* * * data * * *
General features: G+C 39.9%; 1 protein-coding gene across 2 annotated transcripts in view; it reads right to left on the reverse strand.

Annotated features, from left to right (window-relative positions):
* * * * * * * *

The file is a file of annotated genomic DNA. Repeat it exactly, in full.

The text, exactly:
General features: G+C 39.9%; 1 protein-coding gene across 2 annotated transcripts in view; it reads right to left on the reverse strand.

Annotated features, from left to right (window-relative positions):